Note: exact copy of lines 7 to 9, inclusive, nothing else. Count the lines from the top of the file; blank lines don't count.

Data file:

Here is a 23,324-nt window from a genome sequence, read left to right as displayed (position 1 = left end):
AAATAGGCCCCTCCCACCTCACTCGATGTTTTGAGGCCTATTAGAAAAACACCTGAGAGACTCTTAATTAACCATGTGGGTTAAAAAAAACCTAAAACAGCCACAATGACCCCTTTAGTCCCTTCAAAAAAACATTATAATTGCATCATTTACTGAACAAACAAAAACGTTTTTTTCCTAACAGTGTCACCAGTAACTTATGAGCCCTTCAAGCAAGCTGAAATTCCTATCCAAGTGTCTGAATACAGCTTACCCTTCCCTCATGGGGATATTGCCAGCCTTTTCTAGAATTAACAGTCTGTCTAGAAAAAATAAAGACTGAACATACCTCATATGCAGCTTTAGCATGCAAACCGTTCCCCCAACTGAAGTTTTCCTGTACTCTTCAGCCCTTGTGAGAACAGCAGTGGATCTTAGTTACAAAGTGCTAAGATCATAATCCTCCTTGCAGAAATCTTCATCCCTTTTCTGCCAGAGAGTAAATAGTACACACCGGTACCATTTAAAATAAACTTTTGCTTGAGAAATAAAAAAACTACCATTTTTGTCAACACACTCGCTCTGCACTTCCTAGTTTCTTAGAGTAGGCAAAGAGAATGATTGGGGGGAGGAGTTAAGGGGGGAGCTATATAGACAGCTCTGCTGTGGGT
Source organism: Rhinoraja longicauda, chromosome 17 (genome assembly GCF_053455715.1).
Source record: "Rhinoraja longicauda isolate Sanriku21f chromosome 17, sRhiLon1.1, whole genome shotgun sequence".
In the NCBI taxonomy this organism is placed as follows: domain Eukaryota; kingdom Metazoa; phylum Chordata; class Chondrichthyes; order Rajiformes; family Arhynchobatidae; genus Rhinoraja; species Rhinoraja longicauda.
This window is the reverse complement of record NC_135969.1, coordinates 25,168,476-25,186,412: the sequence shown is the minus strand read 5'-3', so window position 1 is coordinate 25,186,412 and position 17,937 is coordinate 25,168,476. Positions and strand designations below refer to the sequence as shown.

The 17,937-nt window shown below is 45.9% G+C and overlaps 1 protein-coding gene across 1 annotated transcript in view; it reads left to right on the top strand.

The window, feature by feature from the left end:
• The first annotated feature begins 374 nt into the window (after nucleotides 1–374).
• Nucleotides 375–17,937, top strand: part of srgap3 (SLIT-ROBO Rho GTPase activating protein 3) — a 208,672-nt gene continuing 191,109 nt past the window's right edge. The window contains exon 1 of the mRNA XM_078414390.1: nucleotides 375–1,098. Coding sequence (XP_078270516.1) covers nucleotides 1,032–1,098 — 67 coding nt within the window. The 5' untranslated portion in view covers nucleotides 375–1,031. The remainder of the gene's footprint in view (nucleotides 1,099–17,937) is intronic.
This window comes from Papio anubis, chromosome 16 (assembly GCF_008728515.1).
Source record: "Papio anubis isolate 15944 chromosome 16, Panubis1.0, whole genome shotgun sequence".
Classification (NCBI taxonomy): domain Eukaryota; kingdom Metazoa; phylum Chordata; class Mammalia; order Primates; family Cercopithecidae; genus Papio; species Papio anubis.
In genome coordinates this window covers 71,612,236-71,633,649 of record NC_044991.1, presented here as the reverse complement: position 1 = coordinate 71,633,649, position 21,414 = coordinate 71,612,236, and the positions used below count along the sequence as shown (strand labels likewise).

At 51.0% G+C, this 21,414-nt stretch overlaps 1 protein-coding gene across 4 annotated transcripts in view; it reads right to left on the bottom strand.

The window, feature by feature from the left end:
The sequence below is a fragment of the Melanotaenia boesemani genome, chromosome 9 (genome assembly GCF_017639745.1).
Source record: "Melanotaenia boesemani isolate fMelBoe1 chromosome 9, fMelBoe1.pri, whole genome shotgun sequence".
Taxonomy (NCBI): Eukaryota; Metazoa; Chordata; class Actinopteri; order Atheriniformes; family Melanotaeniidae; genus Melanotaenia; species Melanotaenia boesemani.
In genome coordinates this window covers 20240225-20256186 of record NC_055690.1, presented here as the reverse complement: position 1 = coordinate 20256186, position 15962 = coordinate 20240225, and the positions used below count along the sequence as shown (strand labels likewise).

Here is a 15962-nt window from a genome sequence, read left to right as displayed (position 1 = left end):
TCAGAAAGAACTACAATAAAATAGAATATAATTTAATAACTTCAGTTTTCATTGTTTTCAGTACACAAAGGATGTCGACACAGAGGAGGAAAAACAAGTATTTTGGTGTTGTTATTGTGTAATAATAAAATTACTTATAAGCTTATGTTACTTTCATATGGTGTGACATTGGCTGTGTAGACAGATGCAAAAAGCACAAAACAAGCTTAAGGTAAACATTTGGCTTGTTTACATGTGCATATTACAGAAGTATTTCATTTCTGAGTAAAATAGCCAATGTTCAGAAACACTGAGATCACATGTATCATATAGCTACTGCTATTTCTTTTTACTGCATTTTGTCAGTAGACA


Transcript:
The 17,937-nt window shown below is 45.9% G+C and overlaps 1 protein-coding gene across 1 annotated transcript in view; it reads left to right on the top strand.

The window, feature by feature from the left end:
• The first annotated feature begins 374 nt into the window (after nucleotides 1–374).